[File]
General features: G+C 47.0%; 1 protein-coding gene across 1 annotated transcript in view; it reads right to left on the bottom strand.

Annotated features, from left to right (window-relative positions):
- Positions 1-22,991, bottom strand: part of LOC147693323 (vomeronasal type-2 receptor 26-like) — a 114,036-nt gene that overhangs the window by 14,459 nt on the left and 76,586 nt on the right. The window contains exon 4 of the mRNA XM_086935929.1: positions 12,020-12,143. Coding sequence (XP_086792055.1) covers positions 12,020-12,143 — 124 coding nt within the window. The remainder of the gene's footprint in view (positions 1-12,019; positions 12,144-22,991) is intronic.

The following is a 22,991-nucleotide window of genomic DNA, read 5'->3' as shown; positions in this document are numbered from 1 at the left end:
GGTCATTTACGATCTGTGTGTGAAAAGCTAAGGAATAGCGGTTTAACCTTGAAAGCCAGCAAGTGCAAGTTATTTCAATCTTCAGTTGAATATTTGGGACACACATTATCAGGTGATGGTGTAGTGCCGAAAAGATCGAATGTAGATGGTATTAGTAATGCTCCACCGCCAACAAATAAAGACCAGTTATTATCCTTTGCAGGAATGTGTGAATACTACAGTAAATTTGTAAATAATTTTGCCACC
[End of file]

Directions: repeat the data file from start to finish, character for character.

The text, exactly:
General features: G+C 47.0%; 1 protein-coding gene across 1 annotated transcript in view; it reads right to left on the bottom strand.

Annotated features, from left to right (window-relative positions):
- Positions 1-22,991, bottom strand: part of LOC147693323 (vomeronasal type-2 receptor 26-like) — a 114,036-nt gene that overhangs the window by 14,459 nt on the left and 76,586 nt on the right. The window contains exon 4 of the mRNA XM_086935929.1: positions 12,020-12,143. Coding sequence (XP_086792055.1) covers positions 12,020-12,143 — 124 coding nt within the window. The remainder of the gene's footprint in view (positions 1-12,019; positions 12,144-22,991) is intronic.

The following is a 22,991-nucleotide window of genomic DNA, read 5'->3' as shown; positions in this document are numbered from 1 at the left end:
GGTCATTTACGATCTGTGTGTGAAAAGCTAAGGAATAGCGGTTTAACCTTGAAAGCCAGCAAGTGCAAGTTATTTCAATCTTCAGTTGAATATTTGGGACACACATTATCAGGTGATGGTGTAGTGCCGAAAAGATCGAATGTAGATGGTATTAGTAATGCTCCACCGCCAACAAATAAAGACCAGTTATTATCCTTTGCAGGAATGTGTGAATACTACAGTAAATTTGTAAATAATTTTGCCACC